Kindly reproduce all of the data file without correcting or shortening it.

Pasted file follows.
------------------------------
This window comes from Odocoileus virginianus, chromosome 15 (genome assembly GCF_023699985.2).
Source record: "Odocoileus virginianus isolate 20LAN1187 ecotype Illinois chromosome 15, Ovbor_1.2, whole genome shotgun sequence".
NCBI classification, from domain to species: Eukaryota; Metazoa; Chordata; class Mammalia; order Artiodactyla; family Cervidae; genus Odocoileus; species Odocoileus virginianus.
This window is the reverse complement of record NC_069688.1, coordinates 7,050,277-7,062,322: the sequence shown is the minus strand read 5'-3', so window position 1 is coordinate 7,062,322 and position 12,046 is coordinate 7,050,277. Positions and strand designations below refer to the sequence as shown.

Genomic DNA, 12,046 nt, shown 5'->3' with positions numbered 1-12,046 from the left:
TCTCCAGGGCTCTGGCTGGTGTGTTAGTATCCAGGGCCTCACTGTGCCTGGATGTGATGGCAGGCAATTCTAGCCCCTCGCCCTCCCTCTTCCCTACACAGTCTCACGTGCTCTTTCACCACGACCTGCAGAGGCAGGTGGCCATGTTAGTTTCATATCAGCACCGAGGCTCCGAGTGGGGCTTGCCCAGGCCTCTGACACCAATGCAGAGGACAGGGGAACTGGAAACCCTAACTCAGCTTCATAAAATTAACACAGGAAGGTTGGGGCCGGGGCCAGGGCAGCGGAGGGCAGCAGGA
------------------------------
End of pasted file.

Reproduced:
This window comes from Odocoileus virginianus, chromosome 15 (genome assembly GCF_023699985.2).
Source record: "Odocoileus virginianus isolate 20LAN1187 ecotype Illinois chromosome 15, Ovbor_1.2, whole genome shotgun sequence".
NCBI classification, from domain to species: Eukaryota; Metazoa; Chordata; class Mammalia; order Artiodactyla; family Cervidae; genus Odocoileus; species Odocoileus virginianus.
This window is the reverse complement of record NC_069688.1, coordinates 7,050,277-7,062,322: the sequence shown is the minus strand read 5'-3', so window position 1 is coordinate 7,062,322 and position 12,046 is coordinate 7,050,277. Positions and strand designations below refer to the sequence as shown.

Genomic DNA, 12,046 nt, shown 5'->3' with positions numbered 1-12,046 from the left:
TCTCCAGGGCTCTGGCTGGTGTGTTAGTATCCAGGGCCTCACTGTGCCTGGATGTGATGGCAGGCAATTCTAGCCCCTCGCCCTCCCTCTTCCCTACACAGTCTCACGTGCTCTTTCACCACGACCTGCAGAGGCAGGTGGCCATGTTAGTTTCATATCAGCACCGAGGCTCCGAGTGGGGCTTGCCCAGGCCTCTGACACCAATGCAGAGGACAGGGGAACTGGAAACCCTAACTCAGCTTCATAAAATTAACACAGGAAGGTTGGGGCCGGGGCCAGGGCAGCGGAGGGCAGCAGGA